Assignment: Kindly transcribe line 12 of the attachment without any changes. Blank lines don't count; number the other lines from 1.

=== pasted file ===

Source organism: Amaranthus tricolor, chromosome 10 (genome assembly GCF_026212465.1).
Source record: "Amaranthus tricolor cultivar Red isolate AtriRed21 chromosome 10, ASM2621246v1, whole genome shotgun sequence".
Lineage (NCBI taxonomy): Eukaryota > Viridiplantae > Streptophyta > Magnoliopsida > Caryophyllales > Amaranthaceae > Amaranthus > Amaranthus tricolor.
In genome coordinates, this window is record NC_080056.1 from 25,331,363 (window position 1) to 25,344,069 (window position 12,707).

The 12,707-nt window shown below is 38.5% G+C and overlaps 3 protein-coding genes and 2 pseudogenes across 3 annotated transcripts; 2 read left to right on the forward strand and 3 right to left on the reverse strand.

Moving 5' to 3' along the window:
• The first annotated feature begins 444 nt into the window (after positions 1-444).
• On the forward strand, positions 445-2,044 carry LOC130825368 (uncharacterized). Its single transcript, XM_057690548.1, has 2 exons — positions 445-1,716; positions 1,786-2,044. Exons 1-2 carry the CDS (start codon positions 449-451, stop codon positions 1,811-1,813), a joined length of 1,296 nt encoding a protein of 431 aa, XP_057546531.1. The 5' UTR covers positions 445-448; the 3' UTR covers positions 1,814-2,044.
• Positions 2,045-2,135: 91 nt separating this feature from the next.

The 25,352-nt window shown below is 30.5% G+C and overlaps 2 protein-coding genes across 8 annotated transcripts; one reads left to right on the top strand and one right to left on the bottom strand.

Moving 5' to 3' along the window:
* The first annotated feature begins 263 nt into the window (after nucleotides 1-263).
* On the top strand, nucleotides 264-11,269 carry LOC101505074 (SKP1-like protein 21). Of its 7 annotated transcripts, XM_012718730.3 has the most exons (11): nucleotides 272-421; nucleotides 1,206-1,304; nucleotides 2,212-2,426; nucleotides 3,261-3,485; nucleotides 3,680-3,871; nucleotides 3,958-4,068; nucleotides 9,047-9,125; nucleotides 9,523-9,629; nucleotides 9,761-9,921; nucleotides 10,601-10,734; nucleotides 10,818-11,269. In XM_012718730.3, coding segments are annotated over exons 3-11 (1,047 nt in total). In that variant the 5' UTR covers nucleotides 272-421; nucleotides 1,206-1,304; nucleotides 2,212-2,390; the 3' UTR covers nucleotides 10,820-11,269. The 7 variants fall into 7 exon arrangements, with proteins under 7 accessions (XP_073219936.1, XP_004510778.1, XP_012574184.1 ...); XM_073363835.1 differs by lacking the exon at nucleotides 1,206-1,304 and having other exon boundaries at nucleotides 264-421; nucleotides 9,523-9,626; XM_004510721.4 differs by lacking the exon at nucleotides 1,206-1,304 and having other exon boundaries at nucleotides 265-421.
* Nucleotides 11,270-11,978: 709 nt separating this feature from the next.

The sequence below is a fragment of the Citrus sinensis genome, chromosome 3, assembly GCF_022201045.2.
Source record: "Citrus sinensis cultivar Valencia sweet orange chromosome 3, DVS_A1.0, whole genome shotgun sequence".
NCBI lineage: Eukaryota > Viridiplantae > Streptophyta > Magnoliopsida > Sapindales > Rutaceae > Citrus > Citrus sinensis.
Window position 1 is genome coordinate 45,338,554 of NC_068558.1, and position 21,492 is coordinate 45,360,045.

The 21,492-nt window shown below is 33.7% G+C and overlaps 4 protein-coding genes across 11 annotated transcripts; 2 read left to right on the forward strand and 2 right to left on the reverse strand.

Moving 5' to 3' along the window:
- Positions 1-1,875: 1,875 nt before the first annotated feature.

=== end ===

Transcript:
* The first annotated feature begins 263 nt into the window (after nucleotides 1-263).